Lymphoid Antigens on Non-Lymphoid Factor-Dependent Haemopoietic Cell Lines

  • J. M. Garland
  • T. M. Dexter
Part of the Advances in Experimental Medicine and Biology book series (AEMB, volume 149)


The current concept of haemopoietic cell renewal is that the terminally differentiated cells arise from division and maturation of lineage-specific committed progenitors. These progenitors have a limited capacity for self-renewal and are defined by their ability to form lineage-restricted clones in vitro in the presence of specific growth/differentiation factors. For example, Colony Stimulating Factor (GM-CSF) is a requisite for both limited self-renewal and differentiation of committed precursors (CFU-C) of cells of the granulocyte/macrophage series (1). Effective unlimited capacity for self-renewal is considered restricted to “pluripotent” stem cells (CFU-S), which by differentiation “feed” into the committed precursor pools (2–4). However, a number of cell types considered close to terminal differentiation can be induced to proliferate extensively, in some cases indefinitely, as demonstrated by the continuous culture of T-cell lines using T-cell growth factor (IL-2) (5–7).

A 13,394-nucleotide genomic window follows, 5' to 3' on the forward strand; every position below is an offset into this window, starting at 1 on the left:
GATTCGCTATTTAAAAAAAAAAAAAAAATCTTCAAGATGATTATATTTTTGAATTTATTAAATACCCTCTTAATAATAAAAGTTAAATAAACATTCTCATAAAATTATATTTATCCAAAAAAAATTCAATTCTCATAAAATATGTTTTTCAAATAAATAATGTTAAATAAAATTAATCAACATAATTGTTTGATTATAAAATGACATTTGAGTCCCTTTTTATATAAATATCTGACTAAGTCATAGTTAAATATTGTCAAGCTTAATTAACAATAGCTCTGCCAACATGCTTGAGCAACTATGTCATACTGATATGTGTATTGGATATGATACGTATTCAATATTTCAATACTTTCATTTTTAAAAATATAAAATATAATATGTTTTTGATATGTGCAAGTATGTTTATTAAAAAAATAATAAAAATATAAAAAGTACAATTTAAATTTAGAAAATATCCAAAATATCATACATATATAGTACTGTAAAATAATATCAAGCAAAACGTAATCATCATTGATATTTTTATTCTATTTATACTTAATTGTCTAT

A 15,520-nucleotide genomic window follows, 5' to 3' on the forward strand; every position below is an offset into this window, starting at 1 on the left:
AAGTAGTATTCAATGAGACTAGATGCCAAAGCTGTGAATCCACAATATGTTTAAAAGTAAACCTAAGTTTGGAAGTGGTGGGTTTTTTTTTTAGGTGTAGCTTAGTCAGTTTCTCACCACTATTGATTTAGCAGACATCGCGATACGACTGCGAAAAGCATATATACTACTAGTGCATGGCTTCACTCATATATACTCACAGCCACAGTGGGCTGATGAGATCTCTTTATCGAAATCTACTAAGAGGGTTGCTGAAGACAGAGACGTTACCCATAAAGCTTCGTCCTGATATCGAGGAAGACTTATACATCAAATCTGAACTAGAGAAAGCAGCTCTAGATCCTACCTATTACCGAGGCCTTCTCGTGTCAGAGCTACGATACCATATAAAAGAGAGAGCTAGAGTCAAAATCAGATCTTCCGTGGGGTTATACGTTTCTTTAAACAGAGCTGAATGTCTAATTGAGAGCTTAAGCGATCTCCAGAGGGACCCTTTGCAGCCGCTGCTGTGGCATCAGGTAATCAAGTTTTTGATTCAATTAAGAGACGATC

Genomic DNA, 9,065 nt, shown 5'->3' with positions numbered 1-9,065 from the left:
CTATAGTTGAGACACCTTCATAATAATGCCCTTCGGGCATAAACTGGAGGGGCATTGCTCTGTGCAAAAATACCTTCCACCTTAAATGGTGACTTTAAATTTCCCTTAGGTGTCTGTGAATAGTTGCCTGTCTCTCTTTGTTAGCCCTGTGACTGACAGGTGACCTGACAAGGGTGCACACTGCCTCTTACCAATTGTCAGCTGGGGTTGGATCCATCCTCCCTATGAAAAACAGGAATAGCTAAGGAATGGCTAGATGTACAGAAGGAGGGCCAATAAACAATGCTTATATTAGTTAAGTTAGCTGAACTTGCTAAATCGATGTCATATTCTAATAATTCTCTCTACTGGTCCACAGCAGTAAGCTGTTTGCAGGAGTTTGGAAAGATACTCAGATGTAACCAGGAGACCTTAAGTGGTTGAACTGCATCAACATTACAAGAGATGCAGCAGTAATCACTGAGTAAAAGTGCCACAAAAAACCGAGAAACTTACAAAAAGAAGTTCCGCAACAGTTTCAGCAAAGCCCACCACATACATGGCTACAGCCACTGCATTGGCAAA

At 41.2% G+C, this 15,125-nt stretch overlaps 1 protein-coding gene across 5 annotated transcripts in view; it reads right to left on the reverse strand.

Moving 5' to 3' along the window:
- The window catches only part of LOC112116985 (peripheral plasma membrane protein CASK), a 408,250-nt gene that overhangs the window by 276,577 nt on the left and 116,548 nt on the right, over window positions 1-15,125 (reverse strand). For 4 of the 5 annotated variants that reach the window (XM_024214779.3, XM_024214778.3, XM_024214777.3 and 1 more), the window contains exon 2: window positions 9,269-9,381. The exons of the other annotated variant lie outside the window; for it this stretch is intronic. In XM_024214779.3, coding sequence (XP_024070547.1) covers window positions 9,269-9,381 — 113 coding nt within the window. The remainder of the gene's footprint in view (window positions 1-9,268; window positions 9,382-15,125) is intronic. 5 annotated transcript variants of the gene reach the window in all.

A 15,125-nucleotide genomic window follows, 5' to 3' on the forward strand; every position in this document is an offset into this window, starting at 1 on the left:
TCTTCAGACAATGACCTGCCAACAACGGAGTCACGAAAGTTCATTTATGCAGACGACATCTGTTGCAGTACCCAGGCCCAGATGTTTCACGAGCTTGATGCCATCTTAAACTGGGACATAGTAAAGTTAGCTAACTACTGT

Haemopoietic Cell Agar Coloni Dependent Cell Line Lymphoid Antigen Infected Bone Marrow 
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Copyright information

© Plenum Press, New York 1982

Authors and Affiliations

  • J. M. Garland
    • 1
  • T. M. Dexter
    • 1
  1. 1.The Paterson LaboratoriesChristie Hospital and Holt Radium InstituteWithington, ManchesterEngland

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